Despite being raised to expect equality with men in every aspect
of their lives, some young feminists aren’t swayed by the exhortations to lean
in at work and have it all. Instead, they find themselves drawn to
a more old-fashioned calling: housewife, a job they think must be done well,
and can be done well only by them. By Lisa Miller
On the Cover: Kelly Makino and her daughter Lillie. Photograph by Julie Blackmon for New York Magazine. Styling and props by Julie Blackmon.
A new documentary, Room 237, explores the many meanings that obsessive fans of The Shining have extracted from Kubrick’s film. Prompting one fellow Bronx native to do a little theorizing of his own. By Mark Jacobson
Since the late nineties, baseball has devised highly specific formulas for crafting lineups and judging players, but keeping the arm of a pitcher from a career-ending injury remains a mysterious, semi-mystical, and very fraught process. By Will Leitch
Frat guy says bros cut him out of app fortune and fame.
Our roundup of news from around the city.
Navigating someone else’s book party with the merciless writer as she tries to remember how she knows all these people.
An expert analyzes the ex-veep's facial expressions in his new documentary.
Some of the cheapskate shuttles of yore, plus those still plying I-95.
Edith Windsor's pioneering life, from Portofino to the Supreme Court.
For those without an invite.
Other events the recently shuttered site didn't see coming.
Bill Thompson and the strange place of race in this year’s mayor’s race.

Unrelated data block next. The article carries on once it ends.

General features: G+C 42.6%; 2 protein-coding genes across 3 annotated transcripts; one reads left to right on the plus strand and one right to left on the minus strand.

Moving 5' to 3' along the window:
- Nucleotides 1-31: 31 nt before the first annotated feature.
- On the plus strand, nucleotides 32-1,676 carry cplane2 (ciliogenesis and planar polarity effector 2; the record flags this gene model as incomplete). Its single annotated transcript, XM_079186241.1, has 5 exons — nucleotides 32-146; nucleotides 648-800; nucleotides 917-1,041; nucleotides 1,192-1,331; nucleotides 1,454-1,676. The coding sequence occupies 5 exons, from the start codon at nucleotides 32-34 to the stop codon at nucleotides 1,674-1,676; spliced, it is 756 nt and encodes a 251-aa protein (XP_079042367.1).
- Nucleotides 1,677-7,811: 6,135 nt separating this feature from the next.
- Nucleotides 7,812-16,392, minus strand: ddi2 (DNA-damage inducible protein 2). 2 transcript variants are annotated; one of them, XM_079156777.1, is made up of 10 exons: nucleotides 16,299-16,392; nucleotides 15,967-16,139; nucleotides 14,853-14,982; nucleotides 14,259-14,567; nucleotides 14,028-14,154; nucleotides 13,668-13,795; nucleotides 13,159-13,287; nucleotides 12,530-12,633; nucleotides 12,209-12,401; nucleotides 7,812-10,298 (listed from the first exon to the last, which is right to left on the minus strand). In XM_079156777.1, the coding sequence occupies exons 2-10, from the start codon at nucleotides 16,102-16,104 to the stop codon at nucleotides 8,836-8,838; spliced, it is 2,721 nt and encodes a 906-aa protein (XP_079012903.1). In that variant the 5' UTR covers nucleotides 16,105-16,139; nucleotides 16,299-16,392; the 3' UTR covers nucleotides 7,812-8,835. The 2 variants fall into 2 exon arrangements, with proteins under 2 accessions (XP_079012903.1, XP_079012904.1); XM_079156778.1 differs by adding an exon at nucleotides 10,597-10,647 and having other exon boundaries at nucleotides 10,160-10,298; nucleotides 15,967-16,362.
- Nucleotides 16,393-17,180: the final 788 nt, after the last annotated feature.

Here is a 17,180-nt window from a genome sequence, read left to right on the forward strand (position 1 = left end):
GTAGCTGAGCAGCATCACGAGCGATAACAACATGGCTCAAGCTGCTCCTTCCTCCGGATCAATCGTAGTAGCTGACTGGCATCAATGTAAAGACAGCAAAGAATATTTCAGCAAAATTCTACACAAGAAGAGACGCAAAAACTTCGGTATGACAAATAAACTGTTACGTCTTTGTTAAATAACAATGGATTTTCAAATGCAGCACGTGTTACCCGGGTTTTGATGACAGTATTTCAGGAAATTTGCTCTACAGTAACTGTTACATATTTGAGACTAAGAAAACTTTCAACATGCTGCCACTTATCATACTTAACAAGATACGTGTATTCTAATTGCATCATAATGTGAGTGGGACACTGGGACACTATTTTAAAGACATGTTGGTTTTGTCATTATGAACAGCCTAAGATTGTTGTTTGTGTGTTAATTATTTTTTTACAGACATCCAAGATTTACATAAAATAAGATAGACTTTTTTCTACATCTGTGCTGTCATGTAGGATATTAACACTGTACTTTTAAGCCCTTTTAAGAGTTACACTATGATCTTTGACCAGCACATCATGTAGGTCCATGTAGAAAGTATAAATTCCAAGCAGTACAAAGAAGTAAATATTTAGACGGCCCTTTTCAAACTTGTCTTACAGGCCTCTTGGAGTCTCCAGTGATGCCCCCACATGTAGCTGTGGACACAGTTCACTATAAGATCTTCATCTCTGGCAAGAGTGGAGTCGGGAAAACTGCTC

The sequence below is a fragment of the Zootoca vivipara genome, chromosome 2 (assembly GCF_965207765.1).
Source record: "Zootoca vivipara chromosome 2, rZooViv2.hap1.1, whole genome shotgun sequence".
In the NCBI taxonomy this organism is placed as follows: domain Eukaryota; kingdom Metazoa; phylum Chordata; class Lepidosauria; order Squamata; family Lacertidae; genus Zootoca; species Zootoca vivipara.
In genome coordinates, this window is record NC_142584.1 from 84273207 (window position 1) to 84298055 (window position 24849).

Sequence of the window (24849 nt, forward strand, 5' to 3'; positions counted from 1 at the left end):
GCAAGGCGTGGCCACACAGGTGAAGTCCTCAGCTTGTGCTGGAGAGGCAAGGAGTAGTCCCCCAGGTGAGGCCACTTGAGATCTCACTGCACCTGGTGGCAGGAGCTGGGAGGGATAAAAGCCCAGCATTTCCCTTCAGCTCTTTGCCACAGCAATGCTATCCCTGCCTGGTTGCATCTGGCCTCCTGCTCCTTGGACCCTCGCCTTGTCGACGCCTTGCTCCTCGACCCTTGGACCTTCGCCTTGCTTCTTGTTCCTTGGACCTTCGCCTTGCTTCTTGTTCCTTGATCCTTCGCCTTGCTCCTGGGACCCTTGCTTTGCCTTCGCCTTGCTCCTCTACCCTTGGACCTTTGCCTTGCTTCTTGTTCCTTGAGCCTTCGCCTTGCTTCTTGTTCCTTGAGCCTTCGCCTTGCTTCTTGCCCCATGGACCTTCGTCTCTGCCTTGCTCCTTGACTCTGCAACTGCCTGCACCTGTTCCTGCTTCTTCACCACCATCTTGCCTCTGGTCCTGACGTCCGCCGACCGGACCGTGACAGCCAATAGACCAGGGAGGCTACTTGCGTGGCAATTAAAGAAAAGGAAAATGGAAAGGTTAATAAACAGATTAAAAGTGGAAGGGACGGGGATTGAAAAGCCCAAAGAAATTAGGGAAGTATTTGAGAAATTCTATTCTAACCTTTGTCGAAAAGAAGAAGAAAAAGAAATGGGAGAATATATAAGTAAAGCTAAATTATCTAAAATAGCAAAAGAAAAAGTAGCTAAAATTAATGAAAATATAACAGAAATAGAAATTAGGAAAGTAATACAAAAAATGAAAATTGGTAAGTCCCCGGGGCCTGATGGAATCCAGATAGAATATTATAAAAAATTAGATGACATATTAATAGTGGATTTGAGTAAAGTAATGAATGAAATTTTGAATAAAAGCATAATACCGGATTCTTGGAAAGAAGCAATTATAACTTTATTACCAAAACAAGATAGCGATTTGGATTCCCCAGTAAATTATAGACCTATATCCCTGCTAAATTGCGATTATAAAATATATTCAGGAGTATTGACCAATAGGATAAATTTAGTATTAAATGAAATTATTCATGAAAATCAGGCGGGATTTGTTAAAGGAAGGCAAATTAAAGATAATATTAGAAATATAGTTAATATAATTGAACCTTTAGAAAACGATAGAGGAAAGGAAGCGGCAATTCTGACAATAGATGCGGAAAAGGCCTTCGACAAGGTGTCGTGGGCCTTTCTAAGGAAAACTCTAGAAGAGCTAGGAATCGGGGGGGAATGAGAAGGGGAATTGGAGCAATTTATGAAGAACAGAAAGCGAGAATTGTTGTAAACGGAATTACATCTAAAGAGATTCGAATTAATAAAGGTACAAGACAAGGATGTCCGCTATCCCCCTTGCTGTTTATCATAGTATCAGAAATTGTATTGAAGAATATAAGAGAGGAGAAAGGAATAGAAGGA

A Magimix toaster, glow-in-the-dark dominoes, and more new stuff in stores.
“We lived in Elvis’s old Bel Air bachelor pad. It was where he first met the Beatles.”
The classic sneaker is now brighter and bolder than ever.
One of the most opulent bathrooms in New York is tucked away on the top floor of a West Village townhouse.
Le Philosophe, like several next-generation bistros in town, is reimagining French classics.
Over at the Union Square Greenmarket it's still a veritable rutabagapalooza for another month or so.
From lobster clubs to hamachi collars, the season's most anticipated eats.
And which of them were sold.
The drummer Questlove's weeklong master class on the gospel of Prince.
Brooke Candy's new business model.
A week in the cultural consumption of director Rob Zombie.
Christopher Durang and Sigourney Weaver, together again.
Justified's fourth season is great TV without all the fuss.
Steven Holl’s new sports center for Columbia University muscles into Inwood.
Mouseketeers misbehave in Harmony Korine's Spring Breakers.
Tina Fey's Admission is disappointingly by-the-numbers.
Twenty-five things to see, hear, watch, and read.
Readers sound off on the GOP, Mark Sanford, and more.
Our deliberately oversimplified guide to who falls where on our taste hierarchies.
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